On a year-over-year basis, the RMPI decreased 13.5% in June, mostly due to a 30.4% decrease in prices for crude energy products. Excluding crude energy products, the RMPI edged down 0.1% year over year.
Note to readers
With each release, data for the previous six months may have been revised. The indexes are not seasonally adjusted.
The Industrial Product Price Index reflects the prices that producers in Canada receive as goods leave the plant gate. The IPPI does not reflect what the consumer pays. Unlike the Consumer Price Index, the IPPI excludes indirect taxes and all costs that occur between the time a good leaves the plant and the time the final user takes possession of the good. This includes transportation, wholesale and retail costs.
Canadian producers export many goods. They often indicate their prices in foreign currencies, especially in US dollars, and these prices are then converted into Canadian dollars. In particular, this is the case for motor vehicles, pulp and paper products, and wood products. Therefore, fluctuations in the value of the Canadian dollar against its US counterpart affect the IPPI. However, the conversion to Canadian dollars reflects only how respondents provide their prices. This is not a measure that takes into account the full effect of exchange rates.
The conversion of prices received in US dollars is based on the average monthly exchange rate established by the Bank of Canada and available in table 33-10-0163-01 (series v111666275). Monthly and annual variations in the exchange rate, as described in the release, are calculated according to the indirect quotation of the exchange rate (for example, CAN$1 = US$X).
The Raw Materials Price Index reflects the prices paid by Canadian manufacturers for key raw materials. Many of those prices are set on the world market. However, as few prices are denominated in foreign currencies, their conversion into Canadian dollars has only a minor effect on the calculation of the RMPI.
Upcoming changes: Basket update and methodology changes
Changes will be coming to the IPPI and RMPI in the fall of 2020. The indexes will be converted from 2010 = 100 to January 2020 = 100 and also updated to use a weighting pattern based on the 2016 production values of Canadian manufacturers.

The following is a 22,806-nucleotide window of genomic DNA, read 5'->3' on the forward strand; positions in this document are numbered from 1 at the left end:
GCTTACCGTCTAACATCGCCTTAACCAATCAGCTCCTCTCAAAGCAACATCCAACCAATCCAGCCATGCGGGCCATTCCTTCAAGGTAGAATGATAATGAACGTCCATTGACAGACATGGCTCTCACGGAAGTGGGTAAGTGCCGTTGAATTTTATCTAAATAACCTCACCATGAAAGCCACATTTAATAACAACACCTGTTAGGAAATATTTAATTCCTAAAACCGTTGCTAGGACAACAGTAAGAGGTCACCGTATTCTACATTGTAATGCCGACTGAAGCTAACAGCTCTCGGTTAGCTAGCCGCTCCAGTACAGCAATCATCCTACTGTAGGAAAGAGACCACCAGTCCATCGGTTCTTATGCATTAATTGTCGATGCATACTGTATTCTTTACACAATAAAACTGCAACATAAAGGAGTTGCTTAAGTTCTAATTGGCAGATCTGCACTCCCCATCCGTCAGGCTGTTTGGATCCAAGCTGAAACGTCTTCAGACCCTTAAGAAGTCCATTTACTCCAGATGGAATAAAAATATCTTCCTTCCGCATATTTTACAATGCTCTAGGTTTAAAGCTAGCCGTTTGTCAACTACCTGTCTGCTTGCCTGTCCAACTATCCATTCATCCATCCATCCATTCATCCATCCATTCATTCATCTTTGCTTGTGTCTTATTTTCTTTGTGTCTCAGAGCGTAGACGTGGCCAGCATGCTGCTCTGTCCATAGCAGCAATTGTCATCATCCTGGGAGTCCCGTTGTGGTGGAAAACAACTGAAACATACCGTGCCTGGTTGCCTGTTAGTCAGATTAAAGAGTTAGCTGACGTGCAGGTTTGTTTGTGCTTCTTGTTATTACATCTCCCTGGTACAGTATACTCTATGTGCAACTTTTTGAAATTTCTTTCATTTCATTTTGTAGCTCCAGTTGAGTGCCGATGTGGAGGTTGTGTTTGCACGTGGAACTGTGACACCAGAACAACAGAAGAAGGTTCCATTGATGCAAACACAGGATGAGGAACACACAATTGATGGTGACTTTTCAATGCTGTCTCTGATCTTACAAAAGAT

At the same time, the IPPI and RMPI will be modernized with the adoption of a weighted geometric (Jevons) formula and incorporation of parental imputation as the default imputation methodology for missing price quotes.
Commencing with the release of the new basket in the fall, the IPPI and RMPI will be released using the North American Product Classification System (NAPCS) Canada 2017 version 2.0 and the North American Industry Classification System (NAICS) Canada 2017 version 3.0. Product indexes will be published at the class (five-digit) level. The current vectors will be terminated, and new tables based on the updated classification systems will appear in the Statistics Canada tables.
Statistics Canada has launched the Producer price indexes portal as part of a suite of portals for prices and price indexes. This webpage provides Canadians with a single point of access to a variety of statistics and measures related to producer prices.
The video "Producer Price Indexes" is available on the Statistics Canada Training Institute webpage. It provides an introduction to Statistics Canada's producer price indexes—what they are, how they are made and what they are used for.
Real-time table 18-10-0248-01 will be updated on August 10.
The industrial product and raw materials price indexes for July will be released on August 31.
For more information, or to enquire about the concepts, methods or data quality of this release, contact us (toll-free 1-800-263-1136; 514-283-8300; STATCAN.infostats-infostats.STATCAN@canada.ca) or Media Relations (613-951-4636; STATCAN.mediahotline-ligneinfomedias.STATCAN@canada.ca).